The Palmer Center for Chiropractic Research (PCCR), in celebration of its 20th anniversary, has announced it is spearheading a fundraising campaign to support chiropractic research.
Dorsiflexion Dysfunction: Evaluation & Manipulation Techniques
Almost every condition from the foot to the hip can be attributed to the inability to dorsiflex the ankle mortice and other joints that participate in dorsiflexion. Let's start by understanding normal versus abnormal dorsiflexion.
Oriental Medicine on the World Stage
"Let me win. But if I cannot win, let me be brave in the attempt." This simple, yet powerful statement was lived out time and time again by so many of the athletes from around the world during the Special Olympics World Games in Los Angeles.
More Chiropractors Required
An intriguing study published in the Journal of the American Board of Family Medicine examines how "chiropractic care affects use of primary care physician (PCP) services."
Change Lives by Supporting Chiropractic Research: Are You In?
The Palmer Center for Chiropractic Research (PCCR), in celebration of its 20th anniversary, has announced it is spearheading a fund-raising campaign to support chiropractic research.
Fertility and Poly-Unsaturated Fatty Acids
Starting or expanding one's family is a major milestone. It's something that more and more people seek out health care advice and support for.
Healing Trauma: Cultivating Resilience and Presence Through Mindfulness, Part 2
In the last issue of Acupuncture Today, the first part of this article introduced the topic of trauma and resilience, and their relationship to the autonomic nervous system response and the concept of the spirit being grounded in the body, and suggested the importance of mindfulness as a tool for healing.
The Food Conversation: Nutrition and Your Practice
It's morning and your first patient rolls in with a triple espresso steaming in one hand and a frazzled, desperate look in her eye. "You gotta help me, doc, I am constipated unless I drink one of these, and I am exhausted and anxious all the time."
A Chiropractor's Guide to Yoga
"Doctor, can I continue to do yoga while undergoing your care?" "Is it OK for me to go back to yoga while I'm getting my back treated?" "It is safe to start my yoga classes again after my neck pain improves?"
Fish Oil: A Key Component of Positive Clinical Outcomes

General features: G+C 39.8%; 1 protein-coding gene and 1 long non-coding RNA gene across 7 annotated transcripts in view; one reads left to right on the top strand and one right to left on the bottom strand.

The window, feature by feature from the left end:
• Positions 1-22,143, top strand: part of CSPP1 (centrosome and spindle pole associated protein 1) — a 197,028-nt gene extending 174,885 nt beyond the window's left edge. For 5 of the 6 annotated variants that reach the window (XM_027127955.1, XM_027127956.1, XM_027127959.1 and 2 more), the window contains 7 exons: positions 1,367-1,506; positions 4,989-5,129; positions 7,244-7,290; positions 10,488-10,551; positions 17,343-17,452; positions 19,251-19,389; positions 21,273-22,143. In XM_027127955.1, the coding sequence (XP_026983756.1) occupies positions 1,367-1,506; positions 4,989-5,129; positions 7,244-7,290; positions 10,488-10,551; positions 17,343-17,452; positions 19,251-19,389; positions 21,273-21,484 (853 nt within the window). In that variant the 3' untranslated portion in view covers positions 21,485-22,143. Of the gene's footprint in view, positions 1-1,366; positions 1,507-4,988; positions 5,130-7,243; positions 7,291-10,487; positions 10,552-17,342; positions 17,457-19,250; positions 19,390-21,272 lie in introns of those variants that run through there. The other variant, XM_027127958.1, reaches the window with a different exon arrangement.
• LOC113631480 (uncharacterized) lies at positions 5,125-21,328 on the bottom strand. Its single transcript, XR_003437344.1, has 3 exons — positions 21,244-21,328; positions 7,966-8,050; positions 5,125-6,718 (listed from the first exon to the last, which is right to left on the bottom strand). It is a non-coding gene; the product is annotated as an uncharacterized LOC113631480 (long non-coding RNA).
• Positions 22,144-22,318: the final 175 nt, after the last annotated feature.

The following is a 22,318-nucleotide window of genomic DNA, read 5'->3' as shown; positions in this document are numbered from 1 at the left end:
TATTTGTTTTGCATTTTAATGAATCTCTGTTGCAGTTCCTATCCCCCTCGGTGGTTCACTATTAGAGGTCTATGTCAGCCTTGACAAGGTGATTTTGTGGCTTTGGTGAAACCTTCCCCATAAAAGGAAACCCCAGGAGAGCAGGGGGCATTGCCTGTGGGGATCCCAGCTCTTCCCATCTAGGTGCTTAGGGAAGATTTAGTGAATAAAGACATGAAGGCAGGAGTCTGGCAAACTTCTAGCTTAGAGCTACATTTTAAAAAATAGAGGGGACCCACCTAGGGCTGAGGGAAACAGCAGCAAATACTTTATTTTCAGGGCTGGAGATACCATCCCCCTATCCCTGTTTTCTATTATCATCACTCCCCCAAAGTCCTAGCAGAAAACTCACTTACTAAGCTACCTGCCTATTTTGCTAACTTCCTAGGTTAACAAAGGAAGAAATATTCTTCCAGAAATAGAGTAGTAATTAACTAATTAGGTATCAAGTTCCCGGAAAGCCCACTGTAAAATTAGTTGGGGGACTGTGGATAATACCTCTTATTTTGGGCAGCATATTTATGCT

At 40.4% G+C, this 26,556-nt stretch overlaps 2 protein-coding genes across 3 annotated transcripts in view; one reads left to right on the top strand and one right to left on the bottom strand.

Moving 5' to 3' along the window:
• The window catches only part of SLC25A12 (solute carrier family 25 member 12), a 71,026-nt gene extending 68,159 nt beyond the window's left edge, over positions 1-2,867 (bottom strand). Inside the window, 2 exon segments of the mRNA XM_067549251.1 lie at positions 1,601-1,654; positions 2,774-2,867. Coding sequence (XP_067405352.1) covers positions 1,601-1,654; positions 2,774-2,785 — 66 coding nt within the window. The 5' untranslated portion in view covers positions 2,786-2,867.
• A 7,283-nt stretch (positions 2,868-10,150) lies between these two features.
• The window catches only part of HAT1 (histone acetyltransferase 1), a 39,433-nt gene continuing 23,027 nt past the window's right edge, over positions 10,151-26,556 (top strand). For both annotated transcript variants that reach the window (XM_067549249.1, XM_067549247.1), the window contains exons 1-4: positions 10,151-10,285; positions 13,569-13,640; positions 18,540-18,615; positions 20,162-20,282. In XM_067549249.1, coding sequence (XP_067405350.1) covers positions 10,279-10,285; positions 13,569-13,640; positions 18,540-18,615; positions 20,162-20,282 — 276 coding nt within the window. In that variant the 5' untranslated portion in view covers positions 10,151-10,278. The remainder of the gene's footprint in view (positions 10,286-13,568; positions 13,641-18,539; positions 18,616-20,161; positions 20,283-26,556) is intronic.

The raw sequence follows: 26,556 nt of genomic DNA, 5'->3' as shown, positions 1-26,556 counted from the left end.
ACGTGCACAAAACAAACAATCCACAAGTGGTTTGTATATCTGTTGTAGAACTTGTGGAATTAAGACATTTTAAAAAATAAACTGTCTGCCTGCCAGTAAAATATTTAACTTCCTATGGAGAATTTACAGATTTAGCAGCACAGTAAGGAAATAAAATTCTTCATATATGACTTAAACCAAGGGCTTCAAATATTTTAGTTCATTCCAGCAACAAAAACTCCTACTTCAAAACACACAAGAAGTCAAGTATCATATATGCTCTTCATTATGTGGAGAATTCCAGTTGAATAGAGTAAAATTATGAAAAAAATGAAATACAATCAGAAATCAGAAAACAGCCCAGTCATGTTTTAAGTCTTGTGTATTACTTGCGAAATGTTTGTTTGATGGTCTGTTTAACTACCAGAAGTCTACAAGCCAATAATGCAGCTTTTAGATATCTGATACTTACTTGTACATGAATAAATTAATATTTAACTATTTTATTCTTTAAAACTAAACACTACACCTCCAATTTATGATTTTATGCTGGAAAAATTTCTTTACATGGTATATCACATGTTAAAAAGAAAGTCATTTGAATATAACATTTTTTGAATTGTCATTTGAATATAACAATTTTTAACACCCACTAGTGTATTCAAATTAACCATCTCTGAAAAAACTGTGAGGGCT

Patients seem to be presenting with more complex problems, and many are responding to care more slowly or have completely unexpected results. Why?
December, 2013, Vol. 13, Issue 12
Industry Leaders Share Their Five Keys to Business Success
By Marshall Dahneke and Jean Shea
The numbers vary depending on the study you read, but generally, the survival rate for a new small business after five years is less than 50 percent. Businesses fail for many reasons however, in this article, we'll focus on some of the key things you can do to help your business succeed.
Through our experiences, we've come to believe success is attainable for most by being optimistic, learning from failures, embracing your weaknesses, involving your team and staying on track. We also believe those in the massage profession have a better than average chance of survival due to their indisputable passion.
Within reason, what you believe is what you will achieve or become. "Attitude is the prophet of my future." Choose to believe and you'll find success to be a self-fulfilling prophecy.
Adversity in business is not an "if" but a "when." One of the biggest success factors is a business owner who does not get discouraged, but instead is motivated by obstacles. Nothing easy is worthwhile and nothing worthwhile is easy. Real success requires consistent hard work and dedication. Commit to what you love, love what you do and don't be afraid to take action. Think big and ask what you can change or add to the way business is currently being done. However, be aware that the payoff may not immediate. Be patient.
Fail Fast, Fail Frequently, Fail Forward
What is the fastest way to learn? To fail! Most of us need to change our view of failure. We all fail. In fact, failure is necessary and you can't afford to not take risks. Have the courage to try new things. Take risks often — just avoid "bet the ranch" decisions. Take risks in digestible, bite size chunks.